I enjoyed this book but was not wowed by either the story or performance. Overall it was a mediocre, run of the mill fantasy story with a decent performance.
If you're looking for somewhere to spend your credits there's much better out there. Try "The Name of the Wind" by Patrick Rothfuss for a good (and lengthy) epic fantasy novel (though the finale isn't completed yet), or anything by Brandon Sanderson or Neil Gaiman.
This book was an interesting concept- real world people becoming magicians, getting bored with life and seeking happiness and purpose. But my god was it depressing. Also, while generally well read, it drove me a little crazy that the reader pronounces the h in wh words(really reminded me of family guy discussion between Brian and stewie re: wheat thins )
While karou's naïveté gets a little annoying, overall this was another captivating story. I was especially impressed with the story as a second book. Didn't feel like a "middle" and had a well- conceived plot.
I was pleasantly surprised by this book. While not the best writing/prose, the story was interesting and fun. Well read too. Overall I would highly recommend if you are looking for an entertaining story
This was the best book I've read or listened to in a very long time. The author does a simply phenomenal job of making the reader fall in love with words again through both a beautiful story and perfectly descriptive writing. The author conserves his words, and in doing so is better able to use them than any work I can remember. He also somehow manages to create characters so real and beautiful, I was moved to tears at the end.
The reader also does a fantastic job giving life to Himmel street, despite his role as death. I would highly recommend this book to everyone.
An aside: it turns out this book is in the teen section of the book store if you're like me and keep favorite books in old fashioned paper. However if you think teen and twilight or hunger games, this book couldn't be any farther down the spectrum, and has won awards for excellence in young adult literature.
First, Craig Wasson was an amazing narrator. His range of character voices is astounding, even if I didn't love his voice for Jake/ George, the main character, as it seemed a bit old.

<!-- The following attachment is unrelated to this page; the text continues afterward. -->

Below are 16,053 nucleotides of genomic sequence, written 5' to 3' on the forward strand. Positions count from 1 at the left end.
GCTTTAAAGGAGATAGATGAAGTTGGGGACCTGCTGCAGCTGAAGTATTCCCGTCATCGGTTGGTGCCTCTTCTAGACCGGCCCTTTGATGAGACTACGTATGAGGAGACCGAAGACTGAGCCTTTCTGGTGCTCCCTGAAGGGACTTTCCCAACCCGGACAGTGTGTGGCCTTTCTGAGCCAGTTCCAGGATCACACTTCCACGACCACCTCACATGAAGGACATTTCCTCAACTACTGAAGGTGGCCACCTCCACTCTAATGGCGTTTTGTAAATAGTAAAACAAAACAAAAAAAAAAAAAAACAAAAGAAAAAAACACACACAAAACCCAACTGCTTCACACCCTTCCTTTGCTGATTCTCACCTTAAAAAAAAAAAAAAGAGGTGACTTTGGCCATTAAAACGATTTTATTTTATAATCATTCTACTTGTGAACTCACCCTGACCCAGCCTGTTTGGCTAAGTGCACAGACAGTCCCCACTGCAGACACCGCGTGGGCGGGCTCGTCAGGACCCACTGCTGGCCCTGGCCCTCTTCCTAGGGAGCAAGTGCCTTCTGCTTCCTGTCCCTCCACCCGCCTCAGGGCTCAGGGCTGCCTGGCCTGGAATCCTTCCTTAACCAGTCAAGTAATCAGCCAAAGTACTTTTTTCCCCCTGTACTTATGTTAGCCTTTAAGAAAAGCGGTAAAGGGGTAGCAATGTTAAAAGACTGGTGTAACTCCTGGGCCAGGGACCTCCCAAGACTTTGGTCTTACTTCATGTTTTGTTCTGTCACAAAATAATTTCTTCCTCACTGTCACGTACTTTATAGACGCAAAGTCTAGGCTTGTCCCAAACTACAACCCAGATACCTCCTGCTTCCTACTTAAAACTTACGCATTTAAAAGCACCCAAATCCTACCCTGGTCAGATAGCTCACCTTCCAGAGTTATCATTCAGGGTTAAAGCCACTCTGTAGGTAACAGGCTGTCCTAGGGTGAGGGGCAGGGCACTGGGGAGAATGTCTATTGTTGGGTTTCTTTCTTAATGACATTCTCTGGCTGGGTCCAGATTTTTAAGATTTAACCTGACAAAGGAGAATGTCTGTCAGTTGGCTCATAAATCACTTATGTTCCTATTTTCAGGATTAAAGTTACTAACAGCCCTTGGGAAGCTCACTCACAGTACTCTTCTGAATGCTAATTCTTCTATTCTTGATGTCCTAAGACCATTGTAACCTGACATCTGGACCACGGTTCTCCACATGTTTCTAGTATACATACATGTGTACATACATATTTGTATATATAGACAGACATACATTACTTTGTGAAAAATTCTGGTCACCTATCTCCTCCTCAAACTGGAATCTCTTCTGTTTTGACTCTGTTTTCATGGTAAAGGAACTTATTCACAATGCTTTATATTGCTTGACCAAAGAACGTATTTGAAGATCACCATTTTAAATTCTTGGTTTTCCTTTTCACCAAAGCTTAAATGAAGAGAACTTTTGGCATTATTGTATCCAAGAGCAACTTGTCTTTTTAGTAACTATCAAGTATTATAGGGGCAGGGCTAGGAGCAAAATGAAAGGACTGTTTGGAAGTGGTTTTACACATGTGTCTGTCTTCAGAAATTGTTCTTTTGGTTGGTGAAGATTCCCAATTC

That said, this book felt endless. I have enjoyed several 30-40 hour plus books on audible but with this one, I found myself repeatedly saying, "Oh my god, how many hours do I have left? Is it ever going to end?" The story could have been about half the length. The story follows the time travels of Jake/ George for five years, culminating in 1963... It felt like 5 years of audiobook.
To me, the problem was that for those 5 years of audiobook, not much happened. Jake/ George met people and developed friendships. Every once in a while the "obdurate past" a phrase I will probably hate but remember for a good long time, stepped in and something happened, but the scale was wholly unbalanced for the amount of activity compared to the amount of downtime.
I did finally make it to the end, and remained disappointed. Even the wrap up took about 4 hours... and then was followed by an afterword by Stephen King about writing the book that was 20 mins. If you want to know what the changed future is like, I think that only comprises the last hour of this 30 hr book.
My first introduction to Terry Brooks and I was underwhelmed. The characters were likable but forgetful. Also, this first book fails as a standalone read; so unless you're willing to commit yourself to the series, I would not recommend this listen. The narrator was fine, but unspectacular. Overall, while the listen was fine I would not recommend.
After years of Harlan Coben's Myron Bolitar novels I had to try this, even though I haven't loved since they switched readers from Jonathan Marosz, and since the plots and writing have inevitably declined. Not a bad purchase, but I did not like the fact that while it stands alone it definitely benefits from having read the Myron-based novel as well. Also, while "Mickey" is not "Myron" the kid says some things that no child today would ever utter. And background facts are randomly strewn about to fit the plot, making it all seem a bit forced and written under a deadline.
Nevertheless, the mystery element of the book was fine, the characters were likable, and it was well-read and enjoyable. So 3.3-3.5 stars. If you like Harlan Coben, you'll like this (not love it) but listen to it anyway :)
Rob Reid writes a witty and clever novel with Year Zero which is well performed by John Hodgman. This book caused me laugh out loud moments, lots of smiles, and an eagerness to get in my car and make the drive to work. It was also quite insightful, in that, after finishing the book, I'm pretty sure it's a true and accurate factual depiction of at least Microsoft* and lawyers :) If you're looking for something light-hearted and enjoyable that still retains great writing, a plot, characters with some depth (and some shallowness), and a lot of witty banter, take a listen. You won't be disappointed!
*Note: Word crashed on me while I was 5 minutes from project completion the day I finished this book. Listen and you'll understand why this was AMAZING, proves this book to be entirely factual, yet was nonetheless hairpullingly frustrating.
While Justin Halpern's dad is funny and seems like quite a fantastic parent, I just don't know what all the fuss was about with this book. It's just not that funny to me; seems like normal witty banter between family members.
With regards to narration, I felt that Sean Schemmel dropped the ball a bit. The delivery worked in most places, but there were some stumbles. Overall, I'm not sad to reach the end.
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